Claims for speculative business losses in personal injury claims.

This is an issue that arises somewhat of often in my practice. Can an injured party make a claim for a small business that they have not actually started yet. This issue was dealt with in this recent Supreme Court of British Columbia case:

http://www.courts.gov.bc.ca/jdb-txt/sc/17/06/2017BCSC0644.htm

The plaintiff in this case was a 59 year old woman who had hoped to start her own cosmetics business. She had been injured in a motor  vehicle accident and was claiming that these injuries were preventing her from running a successful multi-million dollar cosmetics business.

The plaintiff in this action had taken a number of steps towards starting their business, including:

  1. Incorporating their business;
  2. Acquiring stock;
  3. Labeling and branding her stock;
  4. Getting approval for sale from Health Canada; and
  5. Applying for trademarks.

Approximately 2 years prior to their injury the plaintiff held a private seminar, where she successfully sold various beauty products. Her stated goal was to hire a team of salespeople to sell her products via future private seminars.  The judge, unfortunately for the plaintiff, found various deficiencies in the plaintiff’s claim, including that:  her goal of having seminars with a sales team was vague; the plaintiff’s evidence about market conditions was inadequate; the plaintiff’s previous lack of success with this business should be taken into consideration;  the plaintiff had not devouted full time hours to her business prior to her injury; and the plaintiff, although partially, was not totally disabled from running her business as a result of her injuries.

As a result, the plaintiff was not given an award for past nor future loss of earnings for her proposed business. She was, however, given an award of $100,000 for loss of her “entrepreneurial spirit”. This amount was considerably less than the several million dollar claim that the plaintiff was advancing for loss of profits from her proposed cosmetics business.

This case illustrates the difficulty that many plaintiffs will face when making a claim for income losses, particularly when there is a high degree of uncertainty concerning their potential earnings.

Construction worker given $430,000 award for soft-tissue injuries sustained in car accident.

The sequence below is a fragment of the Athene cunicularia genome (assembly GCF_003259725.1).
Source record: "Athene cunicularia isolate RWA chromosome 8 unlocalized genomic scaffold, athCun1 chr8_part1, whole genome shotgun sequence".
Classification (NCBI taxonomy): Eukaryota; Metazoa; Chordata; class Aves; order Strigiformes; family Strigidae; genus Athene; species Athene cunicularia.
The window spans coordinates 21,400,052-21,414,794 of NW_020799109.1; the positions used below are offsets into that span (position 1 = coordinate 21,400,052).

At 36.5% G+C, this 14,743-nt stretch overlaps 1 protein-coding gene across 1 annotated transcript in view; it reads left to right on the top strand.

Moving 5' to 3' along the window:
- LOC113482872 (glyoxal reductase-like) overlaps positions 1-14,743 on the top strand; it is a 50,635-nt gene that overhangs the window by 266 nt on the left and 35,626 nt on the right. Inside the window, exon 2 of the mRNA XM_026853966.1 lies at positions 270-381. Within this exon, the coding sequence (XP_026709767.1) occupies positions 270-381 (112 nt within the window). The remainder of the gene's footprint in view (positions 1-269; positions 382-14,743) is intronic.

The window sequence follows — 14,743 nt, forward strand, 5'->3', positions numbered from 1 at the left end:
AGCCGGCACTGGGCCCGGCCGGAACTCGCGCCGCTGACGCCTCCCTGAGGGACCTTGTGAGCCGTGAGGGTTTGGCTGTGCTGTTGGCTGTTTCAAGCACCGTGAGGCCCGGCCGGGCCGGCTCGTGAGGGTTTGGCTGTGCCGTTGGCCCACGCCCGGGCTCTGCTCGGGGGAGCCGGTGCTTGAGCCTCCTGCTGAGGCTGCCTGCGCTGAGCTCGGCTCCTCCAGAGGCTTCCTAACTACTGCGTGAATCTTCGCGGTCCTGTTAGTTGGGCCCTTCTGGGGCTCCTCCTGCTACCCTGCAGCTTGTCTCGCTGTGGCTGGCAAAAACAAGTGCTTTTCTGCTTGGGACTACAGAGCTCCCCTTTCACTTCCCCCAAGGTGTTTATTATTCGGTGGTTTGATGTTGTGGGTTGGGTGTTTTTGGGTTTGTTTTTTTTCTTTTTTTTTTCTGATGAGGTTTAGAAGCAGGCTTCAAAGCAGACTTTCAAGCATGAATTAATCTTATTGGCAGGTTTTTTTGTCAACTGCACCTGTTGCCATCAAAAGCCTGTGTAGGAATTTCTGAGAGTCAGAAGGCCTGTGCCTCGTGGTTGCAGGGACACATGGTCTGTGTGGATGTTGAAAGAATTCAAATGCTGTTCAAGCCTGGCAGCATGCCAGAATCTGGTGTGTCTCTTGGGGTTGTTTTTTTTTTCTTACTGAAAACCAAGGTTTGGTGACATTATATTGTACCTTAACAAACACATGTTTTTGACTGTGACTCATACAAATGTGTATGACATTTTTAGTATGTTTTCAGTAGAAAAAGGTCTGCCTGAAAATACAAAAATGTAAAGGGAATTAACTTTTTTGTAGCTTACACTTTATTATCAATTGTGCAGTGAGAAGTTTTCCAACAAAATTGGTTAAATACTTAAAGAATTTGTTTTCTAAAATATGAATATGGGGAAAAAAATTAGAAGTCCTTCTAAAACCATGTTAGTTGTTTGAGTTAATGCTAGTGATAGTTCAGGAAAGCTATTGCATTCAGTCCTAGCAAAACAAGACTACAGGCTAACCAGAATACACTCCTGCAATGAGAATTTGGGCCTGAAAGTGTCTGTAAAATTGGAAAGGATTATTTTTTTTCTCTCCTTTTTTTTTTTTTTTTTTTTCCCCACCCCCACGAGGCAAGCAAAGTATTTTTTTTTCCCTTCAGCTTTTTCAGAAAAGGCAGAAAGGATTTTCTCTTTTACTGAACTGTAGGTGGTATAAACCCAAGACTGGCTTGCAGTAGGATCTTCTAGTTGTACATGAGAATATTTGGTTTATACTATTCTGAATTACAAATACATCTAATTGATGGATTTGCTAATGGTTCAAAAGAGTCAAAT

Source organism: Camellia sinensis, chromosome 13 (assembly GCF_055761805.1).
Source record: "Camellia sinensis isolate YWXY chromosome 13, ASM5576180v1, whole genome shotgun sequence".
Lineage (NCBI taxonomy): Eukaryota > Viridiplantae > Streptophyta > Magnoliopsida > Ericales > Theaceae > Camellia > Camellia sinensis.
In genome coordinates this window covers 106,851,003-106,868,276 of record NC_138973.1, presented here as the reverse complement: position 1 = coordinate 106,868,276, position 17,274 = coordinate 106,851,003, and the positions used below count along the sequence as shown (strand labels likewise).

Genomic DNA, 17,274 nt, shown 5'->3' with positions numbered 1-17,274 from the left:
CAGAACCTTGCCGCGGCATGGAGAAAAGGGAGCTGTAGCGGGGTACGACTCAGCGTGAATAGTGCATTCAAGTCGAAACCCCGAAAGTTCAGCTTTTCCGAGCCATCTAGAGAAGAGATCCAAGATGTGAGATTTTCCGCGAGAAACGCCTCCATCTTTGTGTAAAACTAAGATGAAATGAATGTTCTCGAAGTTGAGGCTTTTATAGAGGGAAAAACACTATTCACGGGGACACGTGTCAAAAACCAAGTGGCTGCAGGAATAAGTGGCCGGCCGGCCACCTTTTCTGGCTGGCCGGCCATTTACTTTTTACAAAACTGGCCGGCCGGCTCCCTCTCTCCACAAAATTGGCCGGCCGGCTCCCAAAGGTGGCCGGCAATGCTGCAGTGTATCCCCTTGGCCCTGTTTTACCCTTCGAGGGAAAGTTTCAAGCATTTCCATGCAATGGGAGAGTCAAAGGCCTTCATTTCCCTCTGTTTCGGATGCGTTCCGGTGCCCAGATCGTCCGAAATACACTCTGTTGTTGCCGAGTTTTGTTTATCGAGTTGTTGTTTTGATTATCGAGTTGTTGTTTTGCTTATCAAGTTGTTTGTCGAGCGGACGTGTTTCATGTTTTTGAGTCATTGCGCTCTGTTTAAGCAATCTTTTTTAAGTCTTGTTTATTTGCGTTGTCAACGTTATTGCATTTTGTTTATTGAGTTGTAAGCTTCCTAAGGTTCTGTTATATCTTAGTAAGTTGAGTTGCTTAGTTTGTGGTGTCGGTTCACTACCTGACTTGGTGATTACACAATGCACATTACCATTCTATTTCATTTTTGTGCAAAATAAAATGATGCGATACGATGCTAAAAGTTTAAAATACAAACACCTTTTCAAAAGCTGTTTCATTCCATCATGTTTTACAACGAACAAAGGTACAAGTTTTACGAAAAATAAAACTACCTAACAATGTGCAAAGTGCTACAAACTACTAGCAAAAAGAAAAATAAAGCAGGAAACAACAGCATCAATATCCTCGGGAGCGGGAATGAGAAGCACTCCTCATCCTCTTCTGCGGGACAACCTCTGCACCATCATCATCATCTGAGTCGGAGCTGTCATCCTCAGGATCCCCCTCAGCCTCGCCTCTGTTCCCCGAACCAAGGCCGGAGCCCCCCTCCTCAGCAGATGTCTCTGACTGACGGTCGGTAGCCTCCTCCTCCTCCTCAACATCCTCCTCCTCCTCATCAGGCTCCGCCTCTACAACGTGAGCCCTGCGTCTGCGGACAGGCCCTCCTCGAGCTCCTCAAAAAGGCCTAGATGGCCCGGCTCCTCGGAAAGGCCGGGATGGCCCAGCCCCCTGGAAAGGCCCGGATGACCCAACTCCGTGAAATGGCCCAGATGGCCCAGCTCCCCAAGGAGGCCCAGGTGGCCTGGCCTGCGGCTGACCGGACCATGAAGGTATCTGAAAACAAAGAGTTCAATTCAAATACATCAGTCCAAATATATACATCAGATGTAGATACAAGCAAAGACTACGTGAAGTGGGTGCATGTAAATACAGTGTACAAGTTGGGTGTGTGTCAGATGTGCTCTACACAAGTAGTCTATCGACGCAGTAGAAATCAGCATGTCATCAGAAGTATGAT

http://www.courts.gov.bc.ca/jdb-txt/sc/17/05/2017BCSC0577.htm

The injured party was a construction worker and father of 4 children. His work primarily focused on residential renovations and building and servicing green houses at big box stores. The plaintiff was fifty years old at the time of trial and had been injured in what the courts described as a “violent” rear end type motor vehicle accident. Although the plaintiff continued to work after the accident, he was limited in what roles he could perform and how long he could work for, largely due to ongoing neck and chronic neck pain after the accident.

In this case the lawyers for the defence tried to make the argument that since the plaintiff had been to acupuncture treatments for neck and shoulder issues prior to the accident, he must have been suffering from soft-tissue injuries before the accident that were not caused by the accident. Fortunately, the judge found the plaintiff to be credible and dismissed the defence’s argument, stating:

“Receiving an acupuncture treatment (or a massage) for the relief of soreness or temporary muscle pain arising from long hours of driving or physically demanding activities is qualitatively different from attending an acupuncturist as a result of an injury on the recommendation of one’s general practitioner.”

This was a very astute observation by the judge and was based on medical expert evidence from an expert in occupational medicine who stated “people go for massages all the time when they are working at physical jobs or go to their gardens and they do a bunch of digging”, but it “does not mean they have an ongoing back pain disability”.

Student awarded $150,000 for Future Income Loss.

http://www.courts.gov.bc.ca/jdb-txt/sc/17/05/2017BCSC0550.htm

This case involved a plaintiff who was injured in 3 separate motor vehicle accidents. At the time of their first accident, the plaintiff was a bank teller who was pursuing a Bachelor’s Degree in Financial Services and Administration at Douglas College.

The plaintiff’s award for Future Income Losses was broken down into 2 components:

  1. $50,000.00 for a delay in her education and training; and
  2. $100,000.00 for loss of Future Earning Capacity.

The plaintiff was given these awards despite, at the time of trial, having the ability to work full time. The $50,000.00 was meant to compensate the plaintiff for any delays in her education caused by her inability to pursue career and educational goals with the same vigor had the car accidents not occurred. For example, if the plaintiff was not able to take as many courses or not pursue promotions or new opportunities, this award would compensate her.

The second part of the award, which consisted of $100,000 for Loss of Future Earning Capacity, was meant to compensate the plaintiff for future contingencies, such as time off work, early retirement, and an inability to pursue overtime. This figure of $100,000 was based loosely on her salary at the time, and she was given compensation for approximately 2 years of her current salary.

This case once again illustrates that despite uncertainty as to career paths, a young person or a students may still be entitled to compensation for future losses.